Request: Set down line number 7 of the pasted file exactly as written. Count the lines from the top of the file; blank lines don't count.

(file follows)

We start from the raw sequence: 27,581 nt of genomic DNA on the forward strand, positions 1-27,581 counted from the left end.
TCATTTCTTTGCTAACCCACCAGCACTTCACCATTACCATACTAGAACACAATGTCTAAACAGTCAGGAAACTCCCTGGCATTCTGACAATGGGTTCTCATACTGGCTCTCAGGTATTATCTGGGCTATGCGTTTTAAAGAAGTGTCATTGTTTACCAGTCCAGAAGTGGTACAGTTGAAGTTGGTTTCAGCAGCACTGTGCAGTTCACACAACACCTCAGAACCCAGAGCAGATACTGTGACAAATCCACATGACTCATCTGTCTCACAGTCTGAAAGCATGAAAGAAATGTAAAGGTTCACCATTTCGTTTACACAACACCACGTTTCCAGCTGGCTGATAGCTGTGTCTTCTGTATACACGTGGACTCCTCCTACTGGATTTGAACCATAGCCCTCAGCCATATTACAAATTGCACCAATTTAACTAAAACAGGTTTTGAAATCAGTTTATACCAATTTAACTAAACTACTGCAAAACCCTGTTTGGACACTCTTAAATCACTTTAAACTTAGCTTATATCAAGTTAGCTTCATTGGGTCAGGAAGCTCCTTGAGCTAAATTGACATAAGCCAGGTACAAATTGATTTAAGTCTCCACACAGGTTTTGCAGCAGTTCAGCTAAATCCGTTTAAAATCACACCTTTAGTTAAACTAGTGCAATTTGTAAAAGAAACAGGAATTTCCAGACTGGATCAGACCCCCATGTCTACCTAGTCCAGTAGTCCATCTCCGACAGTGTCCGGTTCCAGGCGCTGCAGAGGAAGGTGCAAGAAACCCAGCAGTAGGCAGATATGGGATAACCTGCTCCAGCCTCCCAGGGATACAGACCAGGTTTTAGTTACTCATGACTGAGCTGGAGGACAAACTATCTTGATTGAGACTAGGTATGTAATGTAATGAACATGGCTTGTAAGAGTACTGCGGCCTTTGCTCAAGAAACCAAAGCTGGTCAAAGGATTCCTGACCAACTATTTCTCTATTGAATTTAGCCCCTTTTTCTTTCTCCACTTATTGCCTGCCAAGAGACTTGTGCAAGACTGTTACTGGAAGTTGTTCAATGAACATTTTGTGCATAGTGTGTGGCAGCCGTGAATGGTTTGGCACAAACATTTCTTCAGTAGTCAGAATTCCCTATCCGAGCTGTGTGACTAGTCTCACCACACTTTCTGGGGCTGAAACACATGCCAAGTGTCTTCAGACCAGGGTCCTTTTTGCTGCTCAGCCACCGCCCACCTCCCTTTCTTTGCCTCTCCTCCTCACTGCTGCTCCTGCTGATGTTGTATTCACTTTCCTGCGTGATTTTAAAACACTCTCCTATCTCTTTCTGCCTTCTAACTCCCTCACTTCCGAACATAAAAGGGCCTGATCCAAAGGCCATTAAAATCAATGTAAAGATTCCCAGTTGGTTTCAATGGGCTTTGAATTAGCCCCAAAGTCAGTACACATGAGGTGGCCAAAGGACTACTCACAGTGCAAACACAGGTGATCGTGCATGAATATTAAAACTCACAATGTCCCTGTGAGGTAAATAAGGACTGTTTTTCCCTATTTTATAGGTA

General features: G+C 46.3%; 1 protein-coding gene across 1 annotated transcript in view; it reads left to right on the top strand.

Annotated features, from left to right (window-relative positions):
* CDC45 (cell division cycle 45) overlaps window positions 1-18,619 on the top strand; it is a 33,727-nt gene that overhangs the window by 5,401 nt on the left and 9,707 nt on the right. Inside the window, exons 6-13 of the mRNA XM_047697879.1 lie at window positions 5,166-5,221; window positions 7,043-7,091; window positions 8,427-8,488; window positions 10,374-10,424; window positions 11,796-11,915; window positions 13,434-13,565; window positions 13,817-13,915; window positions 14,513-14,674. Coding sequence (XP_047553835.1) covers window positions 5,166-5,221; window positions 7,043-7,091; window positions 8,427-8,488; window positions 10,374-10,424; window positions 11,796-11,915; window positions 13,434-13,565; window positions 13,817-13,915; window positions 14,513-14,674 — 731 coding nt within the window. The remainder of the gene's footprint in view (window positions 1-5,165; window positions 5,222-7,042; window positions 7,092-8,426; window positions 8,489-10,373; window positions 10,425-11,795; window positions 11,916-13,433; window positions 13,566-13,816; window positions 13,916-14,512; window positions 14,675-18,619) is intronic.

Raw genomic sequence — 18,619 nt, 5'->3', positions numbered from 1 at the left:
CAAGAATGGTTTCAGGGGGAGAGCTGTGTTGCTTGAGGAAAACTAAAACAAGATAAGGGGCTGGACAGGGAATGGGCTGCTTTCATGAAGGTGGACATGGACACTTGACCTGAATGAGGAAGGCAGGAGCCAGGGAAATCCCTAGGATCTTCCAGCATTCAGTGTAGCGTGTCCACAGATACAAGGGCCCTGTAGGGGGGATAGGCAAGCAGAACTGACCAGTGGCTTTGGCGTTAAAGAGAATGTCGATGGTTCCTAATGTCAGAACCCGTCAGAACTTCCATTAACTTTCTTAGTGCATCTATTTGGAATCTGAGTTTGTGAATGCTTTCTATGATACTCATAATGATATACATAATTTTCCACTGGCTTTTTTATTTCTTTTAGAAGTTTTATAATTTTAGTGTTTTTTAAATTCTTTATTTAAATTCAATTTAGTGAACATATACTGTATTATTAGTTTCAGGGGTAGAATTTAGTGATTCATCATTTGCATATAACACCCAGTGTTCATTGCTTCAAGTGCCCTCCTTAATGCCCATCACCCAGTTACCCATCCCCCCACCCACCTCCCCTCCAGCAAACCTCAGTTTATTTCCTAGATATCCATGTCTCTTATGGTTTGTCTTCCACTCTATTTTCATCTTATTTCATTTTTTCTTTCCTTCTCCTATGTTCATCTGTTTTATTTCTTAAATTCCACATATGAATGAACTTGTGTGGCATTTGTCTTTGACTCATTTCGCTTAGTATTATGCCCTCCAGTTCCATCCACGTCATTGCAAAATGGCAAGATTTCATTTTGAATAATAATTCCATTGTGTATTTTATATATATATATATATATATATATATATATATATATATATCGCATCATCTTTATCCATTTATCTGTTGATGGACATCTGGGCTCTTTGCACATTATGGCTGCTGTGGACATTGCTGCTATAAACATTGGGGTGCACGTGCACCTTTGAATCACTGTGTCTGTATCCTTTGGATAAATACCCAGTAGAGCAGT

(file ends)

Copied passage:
CAAGAATGGTTTCAGGGGGAGAGCTGTGTTGCTTGAGGAAAACTAAAACAAGATAAGGGGCTGGACAGGGAATGGGCTGCTTTCATGAAGGTGGACATGGACACTTGACCTGAATGAGGAAGGCAGGAGCCAGGGAAATCCCTAGGATCTTCCAGCATTCAGTGTAGCGTGTCCACAGATACAAGGGCCCTGTAGGGGGGATAGGCAAGCAGAACTGACCAGTGGCTTTGGCGTTAAAGAGAATGTCGATGGTTCCTAATGTCAGAACCCGTCAGAACTTCCATTAACTTTCTTAGTGCATCTATTTGGAATCTGAGTTTGTGAATGCTTTCTATGATACTCATAATGATATACATAATTTTCCACTGGCTTTTTTATTTCTTTTAGAAGTTTTATAATTTTAGTGTTTTTTAAATTCTTTATTTAAATTCAATTTAGTGAACATATACTGTATTATTAGTTTCAGGGGTAGAATTTAGTGATTCATCATTTGCATATAACACCCAGTGTTCATTGCTTCAAGTGCCCTCCTTAATGCCCATCACCCAGTTACCCATCCCCCCACCCACCTCCCCTCCAGCAAACCTCAGTTTATTTCCTAGATATCCATGTCTCTTATGGTTTGTCTTCCACTCTATTTTCATCTTATTTCATTTTTTCTTTCCTTCTCCTATGTTCATCTGTTTTATTTCTTAAATTCCACATATGAATGAACTTGTGTGGCATTTGTCTTTGACTCATTTCGCTTAGTATTATGCCCTCCAGTTCCATCCACGTCATTGCAAAATGGCAAGATTTCATTTTGAATAATAATTCCATTGTGTATTTTATATATATATATATATATATATATATATATATATATATATCGCATCATCTTTATCCATTTATCTGTTGATGGACATCTGGGCTCTTTGCACATTATGGCTGCTGTGGACATTGCTGCTATAAACATTGGGGTGCACGTGCACCTTTGAATCACTGTGTCTGTATCCTTTGGATAAATACCCAGTAGAGCAGT